Energy-Saving Hot Water Heaters: Your Three Best Options

March 25, 2009 by  
Filed under Energy Efficiency

The second largest expense in home energy, after heating and cooling and accounting for about 14% of the average utility bill, is the hot water heater. The typical hot water heater only lasts about 10 to 15 years, so before you find yourself in the market for a new one it would definitely be prudent to research every option for energy efficiency. Solar, heat pump, and tankless water heaters are all home energy savers that would make excellent choices for sustainable living.

Solar Heaters

The most economical, environmentally friendly source of heat energy is the sun. Thermal solar energy has been used effectively for ages and best of all, is absolutely free. A solar water heating system comprises collectors outside which preheat water before channeling it to the home’s primary hot water heater, a storage tank near the main heater, a connecting pipe, and a controller. During the summer, preheated water from the collectors may be all that’s required to meet usage demands.

The most important consideration when installing a solar heating system is the location of the collectors. Whether placed on a mounted stand on the ground or the roof, the collectors must be facing south and be exposed to direct sunlight all day, all year long. Unfortunately, these considerations rule this option out for anyone living in cloudy or cold climates, or whose home is surrounded by heavy foliage or other buildings. Solar hot water systems can cut yearly water costs by more than 50%.

Heat Pump Heaters

After solar heaters, the next most cost and energy saving alternative is the heat pump heater. These water heaters work by pulling heat from the air outside and transferring it into the water within the tank. They are optimal for moderate climates and very energy efficient. Though the initial cost might be high, the end result is about a 50% reduction in your water heating bills.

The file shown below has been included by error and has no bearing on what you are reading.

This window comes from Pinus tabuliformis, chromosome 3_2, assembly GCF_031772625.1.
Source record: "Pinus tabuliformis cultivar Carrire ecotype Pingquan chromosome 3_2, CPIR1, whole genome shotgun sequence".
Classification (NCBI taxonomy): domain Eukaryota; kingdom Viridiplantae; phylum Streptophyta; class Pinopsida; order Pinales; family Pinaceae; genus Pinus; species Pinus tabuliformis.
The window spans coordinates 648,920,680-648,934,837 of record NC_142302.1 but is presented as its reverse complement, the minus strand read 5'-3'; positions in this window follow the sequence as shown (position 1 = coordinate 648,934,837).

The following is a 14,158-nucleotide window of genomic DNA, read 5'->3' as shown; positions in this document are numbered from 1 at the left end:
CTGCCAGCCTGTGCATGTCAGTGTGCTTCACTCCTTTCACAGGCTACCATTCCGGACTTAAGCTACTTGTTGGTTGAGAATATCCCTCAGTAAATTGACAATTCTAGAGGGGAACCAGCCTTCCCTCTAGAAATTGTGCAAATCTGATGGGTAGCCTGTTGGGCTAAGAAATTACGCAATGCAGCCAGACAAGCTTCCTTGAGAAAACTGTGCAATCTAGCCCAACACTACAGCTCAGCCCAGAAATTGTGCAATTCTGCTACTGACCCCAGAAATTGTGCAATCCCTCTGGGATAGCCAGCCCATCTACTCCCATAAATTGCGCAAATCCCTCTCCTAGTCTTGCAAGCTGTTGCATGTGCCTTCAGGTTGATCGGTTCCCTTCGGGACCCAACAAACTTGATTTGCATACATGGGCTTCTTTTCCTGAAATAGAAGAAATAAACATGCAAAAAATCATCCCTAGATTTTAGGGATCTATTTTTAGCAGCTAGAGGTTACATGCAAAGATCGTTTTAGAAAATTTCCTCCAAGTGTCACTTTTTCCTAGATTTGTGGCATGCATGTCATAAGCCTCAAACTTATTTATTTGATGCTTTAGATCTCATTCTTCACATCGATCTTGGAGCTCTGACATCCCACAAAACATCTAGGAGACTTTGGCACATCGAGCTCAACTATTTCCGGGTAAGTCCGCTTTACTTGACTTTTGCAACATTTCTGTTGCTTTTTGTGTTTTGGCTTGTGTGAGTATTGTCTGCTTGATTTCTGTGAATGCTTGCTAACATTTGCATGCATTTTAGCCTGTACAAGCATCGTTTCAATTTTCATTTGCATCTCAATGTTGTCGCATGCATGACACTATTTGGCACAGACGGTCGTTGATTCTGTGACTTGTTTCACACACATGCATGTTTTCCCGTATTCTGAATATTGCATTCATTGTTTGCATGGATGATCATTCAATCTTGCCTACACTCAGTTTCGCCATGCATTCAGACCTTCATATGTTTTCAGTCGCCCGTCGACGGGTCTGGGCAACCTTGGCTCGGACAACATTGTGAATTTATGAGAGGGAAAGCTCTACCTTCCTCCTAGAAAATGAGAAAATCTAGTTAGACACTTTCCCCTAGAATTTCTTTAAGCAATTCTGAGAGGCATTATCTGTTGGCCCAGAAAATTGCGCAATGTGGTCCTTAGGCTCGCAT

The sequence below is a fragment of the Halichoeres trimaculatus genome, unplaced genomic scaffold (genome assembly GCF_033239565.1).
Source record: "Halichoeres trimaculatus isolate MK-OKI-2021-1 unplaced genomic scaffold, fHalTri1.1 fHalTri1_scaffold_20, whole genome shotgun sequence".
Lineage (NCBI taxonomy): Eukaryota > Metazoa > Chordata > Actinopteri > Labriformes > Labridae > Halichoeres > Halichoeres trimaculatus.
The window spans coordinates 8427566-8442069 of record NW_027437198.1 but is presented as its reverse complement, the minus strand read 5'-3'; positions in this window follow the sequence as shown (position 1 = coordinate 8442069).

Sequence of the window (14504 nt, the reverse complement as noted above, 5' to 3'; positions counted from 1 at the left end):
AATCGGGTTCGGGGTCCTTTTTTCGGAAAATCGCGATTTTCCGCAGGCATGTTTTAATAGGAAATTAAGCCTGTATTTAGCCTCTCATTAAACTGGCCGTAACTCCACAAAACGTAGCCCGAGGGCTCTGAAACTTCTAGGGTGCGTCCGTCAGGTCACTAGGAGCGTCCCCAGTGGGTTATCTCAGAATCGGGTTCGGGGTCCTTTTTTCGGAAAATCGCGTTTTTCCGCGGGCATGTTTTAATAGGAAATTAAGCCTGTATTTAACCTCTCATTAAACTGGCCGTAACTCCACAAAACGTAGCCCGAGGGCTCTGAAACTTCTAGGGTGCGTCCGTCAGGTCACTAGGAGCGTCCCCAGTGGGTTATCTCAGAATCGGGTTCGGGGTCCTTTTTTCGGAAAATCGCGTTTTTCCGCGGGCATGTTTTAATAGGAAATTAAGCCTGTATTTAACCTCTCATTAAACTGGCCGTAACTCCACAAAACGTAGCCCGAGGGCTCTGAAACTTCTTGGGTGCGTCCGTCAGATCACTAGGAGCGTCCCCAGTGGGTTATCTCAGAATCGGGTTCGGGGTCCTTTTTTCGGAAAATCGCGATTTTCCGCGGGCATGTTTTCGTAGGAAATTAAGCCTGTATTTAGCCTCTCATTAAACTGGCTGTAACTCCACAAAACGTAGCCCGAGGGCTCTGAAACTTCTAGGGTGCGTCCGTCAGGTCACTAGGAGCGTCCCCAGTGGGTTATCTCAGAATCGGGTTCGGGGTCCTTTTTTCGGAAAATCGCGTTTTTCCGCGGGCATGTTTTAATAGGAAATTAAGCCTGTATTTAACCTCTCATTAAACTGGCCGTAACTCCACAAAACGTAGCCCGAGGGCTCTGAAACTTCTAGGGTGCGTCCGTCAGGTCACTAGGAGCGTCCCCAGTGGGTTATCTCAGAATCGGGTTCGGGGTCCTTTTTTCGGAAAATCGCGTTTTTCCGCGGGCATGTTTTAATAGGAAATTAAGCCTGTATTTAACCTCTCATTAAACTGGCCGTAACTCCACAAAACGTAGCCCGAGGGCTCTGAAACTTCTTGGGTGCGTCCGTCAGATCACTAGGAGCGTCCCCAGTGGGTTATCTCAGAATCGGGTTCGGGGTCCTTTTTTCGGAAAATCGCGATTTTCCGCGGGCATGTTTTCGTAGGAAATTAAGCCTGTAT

In hot climates, an attachment to your heat pump called a desuperheater can be used to heat water via waste heat from the device alone. Though not as powerful as other methods, it is a way of harnessing renewable energy and can meet almost all of a home’s hot water needs during the summer months.

Tankless Heaters

Tankless water heaters may sound like the next new thing in green living, but they’ve actually been used for decades outside the US. Typical hot water heaters heat and store 20 to 50 gallons of water per day, whether anyone actually uses it or not. This seems remarkably wasteful when compared with the energy-saving tankless heater, which only heats water on demand.

Energy efficient tankless heaters can be gas or electric and have two classifications. Whole house tankless heaters totally replace the typical storage hot water heater. Point of use tankless heaters are installed right next to where the hot water will be used, such as under a sink. Though more costly than traditional storage water heaters, this option cost much less to operate, which translates into energy bill savings.

Any one of these three models could greatly improve the energy efficiency of your home. Discover what eco-friendly choices are available to you today and invest in your future.